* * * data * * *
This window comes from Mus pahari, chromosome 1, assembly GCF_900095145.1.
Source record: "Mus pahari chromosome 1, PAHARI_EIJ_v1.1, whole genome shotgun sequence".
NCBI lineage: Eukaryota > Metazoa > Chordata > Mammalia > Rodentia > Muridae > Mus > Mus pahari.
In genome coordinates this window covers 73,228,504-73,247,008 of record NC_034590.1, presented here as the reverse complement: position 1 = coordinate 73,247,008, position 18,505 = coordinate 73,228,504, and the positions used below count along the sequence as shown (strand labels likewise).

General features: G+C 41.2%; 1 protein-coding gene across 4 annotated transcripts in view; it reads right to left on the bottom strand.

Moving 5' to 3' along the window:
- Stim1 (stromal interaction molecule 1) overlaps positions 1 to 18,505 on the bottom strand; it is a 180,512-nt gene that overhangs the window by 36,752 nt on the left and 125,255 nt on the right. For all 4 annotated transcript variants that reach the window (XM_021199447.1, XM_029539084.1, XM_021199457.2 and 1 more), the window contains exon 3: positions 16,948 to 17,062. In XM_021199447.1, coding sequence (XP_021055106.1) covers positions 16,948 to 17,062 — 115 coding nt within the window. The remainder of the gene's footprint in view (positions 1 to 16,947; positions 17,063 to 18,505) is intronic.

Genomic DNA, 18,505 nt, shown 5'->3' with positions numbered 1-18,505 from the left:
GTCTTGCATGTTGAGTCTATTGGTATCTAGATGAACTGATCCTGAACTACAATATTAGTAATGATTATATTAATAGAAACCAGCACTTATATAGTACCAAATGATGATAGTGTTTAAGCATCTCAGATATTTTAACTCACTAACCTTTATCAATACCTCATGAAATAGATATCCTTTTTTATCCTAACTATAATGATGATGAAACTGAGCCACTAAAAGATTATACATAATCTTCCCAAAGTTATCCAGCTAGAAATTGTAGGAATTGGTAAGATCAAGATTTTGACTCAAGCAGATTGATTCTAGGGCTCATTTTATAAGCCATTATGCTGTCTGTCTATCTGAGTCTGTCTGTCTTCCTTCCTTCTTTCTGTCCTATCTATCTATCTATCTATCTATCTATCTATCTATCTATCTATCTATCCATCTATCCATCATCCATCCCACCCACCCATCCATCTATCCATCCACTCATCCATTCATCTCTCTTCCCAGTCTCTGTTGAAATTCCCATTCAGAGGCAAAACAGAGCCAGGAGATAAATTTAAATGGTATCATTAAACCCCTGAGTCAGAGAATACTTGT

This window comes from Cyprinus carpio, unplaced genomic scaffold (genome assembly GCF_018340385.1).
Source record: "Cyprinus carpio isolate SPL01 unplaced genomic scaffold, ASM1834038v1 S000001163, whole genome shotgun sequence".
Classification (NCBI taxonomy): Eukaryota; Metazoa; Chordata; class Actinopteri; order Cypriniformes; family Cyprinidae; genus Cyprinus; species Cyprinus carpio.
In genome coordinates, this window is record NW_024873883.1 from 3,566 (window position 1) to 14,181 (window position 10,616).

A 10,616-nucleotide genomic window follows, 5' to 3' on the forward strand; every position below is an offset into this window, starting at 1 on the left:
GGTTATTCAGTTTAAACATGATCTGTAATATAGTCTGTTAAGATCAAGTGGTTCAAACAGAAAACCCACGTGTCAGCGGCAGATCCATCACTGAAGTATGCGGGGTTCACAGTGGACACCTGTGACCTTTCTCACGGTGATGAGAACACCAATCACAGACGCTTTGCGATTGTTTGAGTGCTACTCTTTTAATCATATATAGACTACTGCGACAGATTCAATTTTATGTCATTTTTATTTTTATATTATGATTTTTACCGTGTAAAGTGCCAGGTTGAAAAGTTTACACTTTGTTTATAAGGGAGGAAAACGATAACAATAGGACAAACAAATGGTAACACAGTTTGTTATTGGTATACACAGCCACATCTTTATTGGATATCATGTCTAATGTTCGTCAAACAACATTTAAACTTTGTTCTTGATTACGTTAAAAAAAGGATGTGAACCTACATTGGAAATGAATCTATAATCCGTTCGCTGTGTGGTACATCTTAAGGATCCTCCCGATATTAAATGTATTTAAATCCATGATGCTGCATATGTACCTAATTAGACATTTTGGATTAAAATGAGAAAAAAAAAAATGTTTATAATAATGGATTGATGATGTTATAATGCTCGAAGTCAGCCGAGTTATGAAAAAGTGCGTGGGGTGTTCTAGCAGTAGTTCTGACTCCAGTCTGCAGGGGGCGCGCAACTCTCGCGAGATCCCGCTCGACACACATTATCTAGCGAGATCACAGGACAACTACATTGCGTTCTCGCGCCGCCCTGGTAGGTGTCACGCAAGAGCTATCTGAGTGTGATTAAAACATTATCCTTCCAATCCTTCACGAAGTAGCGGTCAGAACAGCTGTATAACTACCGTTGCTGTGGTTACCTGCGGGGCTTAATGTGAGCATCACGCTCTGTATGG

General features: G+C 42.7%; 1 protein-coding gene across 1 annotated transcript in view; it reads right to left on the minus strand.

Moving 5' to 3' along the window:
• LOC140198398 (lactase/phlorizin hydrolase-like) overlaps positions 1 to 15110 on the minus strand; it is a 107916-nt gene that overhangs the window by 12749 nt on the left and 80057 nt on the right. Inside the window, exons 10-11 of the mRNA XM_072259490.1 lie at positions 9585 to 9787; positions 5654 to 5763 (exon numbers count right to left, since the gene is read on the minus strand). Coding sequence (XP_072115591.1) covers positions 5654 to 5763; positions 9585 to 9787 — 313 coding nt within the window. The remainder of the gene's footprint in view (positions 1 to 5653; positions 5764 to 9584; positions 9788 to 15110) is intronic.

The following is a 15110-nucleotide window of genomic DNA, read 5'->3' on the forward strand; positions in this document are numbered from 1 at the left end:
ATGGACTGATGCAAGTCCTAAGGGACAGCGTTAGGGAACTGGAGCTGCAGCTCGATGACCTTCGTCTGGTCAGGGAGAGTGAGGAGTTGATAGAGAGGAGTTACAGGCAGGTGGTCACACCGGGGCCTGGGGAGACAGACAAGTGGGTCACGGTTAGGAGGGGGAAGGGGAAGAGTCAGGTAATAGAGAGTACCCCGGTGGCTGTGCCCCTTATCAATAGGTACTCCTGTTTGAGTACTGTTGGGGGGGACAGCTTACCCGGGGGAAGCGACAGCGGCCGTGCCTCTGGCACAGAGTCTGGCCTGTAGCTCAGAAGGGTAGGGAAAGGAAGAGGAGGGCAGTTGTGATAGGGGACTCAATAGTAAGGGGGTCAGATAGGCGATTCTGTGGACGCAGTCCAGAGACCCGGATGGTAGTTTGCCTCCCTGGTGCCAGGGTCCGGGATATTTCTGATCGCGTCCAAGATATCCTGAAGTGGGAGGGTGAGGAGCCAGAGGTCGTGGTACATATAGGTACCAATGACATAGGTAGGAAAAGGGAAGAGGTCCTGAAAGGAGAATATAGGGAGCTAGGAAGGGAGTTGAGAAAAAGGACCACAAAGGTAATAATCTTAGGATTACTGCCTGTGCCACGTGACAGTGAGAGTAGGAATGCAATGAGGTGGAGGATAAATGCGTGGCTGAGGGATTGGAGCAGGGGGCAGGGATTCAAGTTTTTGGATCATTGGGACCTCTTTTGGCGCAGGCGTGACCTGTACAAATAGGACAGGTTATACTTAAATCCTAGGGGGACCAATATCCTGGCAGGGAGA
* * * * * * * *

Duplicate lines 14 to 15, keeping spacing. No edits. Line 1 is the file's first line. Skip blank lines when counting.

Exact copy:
A 10,616-nucleotide genomic window follows, 5' to 3' on the forward strand; every position below is an offset into this window, starting at 1 on the left:
GGTTATTCAGTTTAAACATGATCTGTAATATAGTCTGTTAAGATCAAGTGGTTCAAACAGAAAACCCACGTGTCAGCGGCAGATCCATCACTGAAGTATGCGGGGTTCACAGTGGACACCTGTGACCTTTCTCACGGTGATGAGAACACCAATCACAGACGCTTTGCGATTGTTTGAGTGCTACTCTTTTAATCATATATAGACTACTGCGACAGATTCAATTTTATGTCATTTTTATTTTTATATTATGATTTTTACCGTGTAAAGTGCCAGGTTGAAAAGTTTACACTTTGTTTATAAGGGAGGAAAACGATAACAATAGGACAAACAAATGGTAACACAGTTTGTTATTGGTATACACAGCCACATCTTTATTGGATATCATGTCTAATGTTCGTCAAACAACATTTAAACTTTGTTCTTGATTACGTTAAAAAAAGGATGTGAACCTACATTGGAAATGAATCTATAATCCGTTCGCTGTGTGGTACATCTTAAGGATCCTCCCGATATTAAATGTATTTAAATCCATGATGCTGCATATGTACCTAATTAGACATTTTGGATTAAAATGAGAAAAAAAAAAATGTTTATAATAATGGATTGATGATGTTATAATGCTCGAAGTCAGCCGAGTTATGAAAAAGTGCGTGGGGTGTTCTAGCAGTAGTTCTGACTCCAGTCTGCAGGGGGCGCGCAACTCTCGCGAGATCCCGCTCGACACACATTATCTAGCGAGATCACAGGACAACTACATTGCGTTCTCGCGCCGCCCTGGTAGGTGTCACGCAAGAGCTATCTGAGTGTGATTAAAACATTATCCTTCCAATCCTTCACGAAGTAGCGGTCAGAACAGCTGTATAACTACCGTTGCTGTGGTTACCTGCGGGGCTTAATGTGAGCATCACGCTCTGTATGG